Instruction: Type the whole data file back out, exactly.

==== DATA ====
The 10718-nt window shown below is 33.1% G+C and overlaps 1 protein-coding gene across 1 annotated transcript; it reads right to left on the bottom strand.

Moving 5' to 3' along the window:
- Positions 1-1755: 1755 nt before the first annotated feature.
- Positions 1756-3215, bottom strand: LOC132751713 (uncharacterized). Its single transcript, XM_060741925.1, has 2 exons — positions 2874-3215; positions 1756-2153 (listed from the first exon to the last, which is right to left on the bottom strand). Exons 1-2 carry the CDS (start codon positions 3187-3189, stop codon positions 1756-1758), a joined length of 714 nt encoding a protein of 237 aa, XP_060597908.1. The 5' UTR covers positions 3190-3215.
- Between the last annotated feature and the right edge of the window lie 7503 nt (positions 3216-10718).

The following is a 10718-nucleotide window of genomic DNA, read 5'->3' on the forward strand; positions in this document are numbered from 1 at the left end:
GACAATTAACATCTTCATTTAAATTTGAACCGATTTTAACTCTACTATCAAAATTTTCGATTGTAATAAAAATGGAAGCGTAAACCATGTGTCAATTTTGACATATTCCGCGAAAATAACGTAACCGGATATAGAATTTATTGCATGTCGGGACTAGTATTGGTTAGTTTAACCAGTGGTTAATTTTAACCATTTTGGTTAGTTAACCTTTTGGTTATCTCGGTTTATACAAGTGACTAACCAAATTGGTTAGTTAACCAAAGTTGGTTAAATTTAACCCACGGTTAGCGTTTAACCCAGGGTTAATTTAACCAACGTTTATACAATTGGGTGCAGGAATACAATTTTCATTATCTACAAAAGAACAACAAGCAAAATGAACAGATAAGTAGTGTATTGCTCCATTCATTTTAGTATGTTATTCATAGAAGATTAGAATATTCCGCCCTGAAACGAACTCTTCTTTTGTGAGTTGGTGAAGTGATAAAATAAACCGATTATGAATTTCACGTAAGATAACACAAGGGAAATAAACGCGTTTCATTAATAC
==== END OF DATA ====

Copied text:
The 10718-nt window shown below is 33.1% G+C and overlaps 1 protein-coding gene across 1 annotated transcript; it reads right to left on the bottom strand.

Moving 5' to 3' along the window:
- Positions 1-1755: 1755 nt before the first annotated feature.
- Positions 1756-3215, bottom strand: LOC132751713 (uncharacterized). Its single transcript, XM_060741925.1, has 2 exons — positions 2874-3215; positions 1756-2153 (listed from the first exon to the last, which is right to left on the bottom strand). Exons 1-2 carry the CDS (start codon positions 3187-3189, stop codon positions 1756-1758), a joined length of 714 nt encoding a protein of 237 aa, XP_060597908.1. The 5' UTR covers positions 3190-3215.
- Between the last annotated feature and the right edge of the window lie 7503 nt (positions 3216-10718).

The following is a 10718-nucleotide window of genomic DNA, read 5'->3' on the forward strand; positions in this document are numbered from 1 at the left end:
GACAATTAACATCTTCATTTAAATTTGAACCGATTTTAACTCTACTATCAAAATTTTCGATTGTAATAAAAATGGAAGCGTAAACCATGTGTCAATTTTGACATATTCCGCGAAAATAACGTAACCGGATATAGAATTTATTGCATGTCGGGACTAGTATTGGTTAGTTTAACCAGTGGTTAATTTTAACCATTTTGGTTAGTTAACCTTTTGGTTATCTCGGTTTATACAAGTGACTAACCAAATTGGTTAGTTAACCAAAGTTGGTTAAATTTAACCCACGGTTAGCGTTTAACCCAGGGTTAATTTAACCAACGTTTATACAATTGGGTGCAGGAATACAATTTTCATTATCTACAAAAGAACAACAAGCAAAATGAACAGATAAGTAGTGTATTGCTCCATTCATTTTAGTATGTTATTCATAGAAGATTAGAATATTCCGCCCTGAAACGAACTCTTCTTTTGTGAGTTGGTGAAGTGATAAAATAAACCGATTATGAATTTCACGTAAGATAACACAAGGGAAATAAACGCGTTTCATTAATAC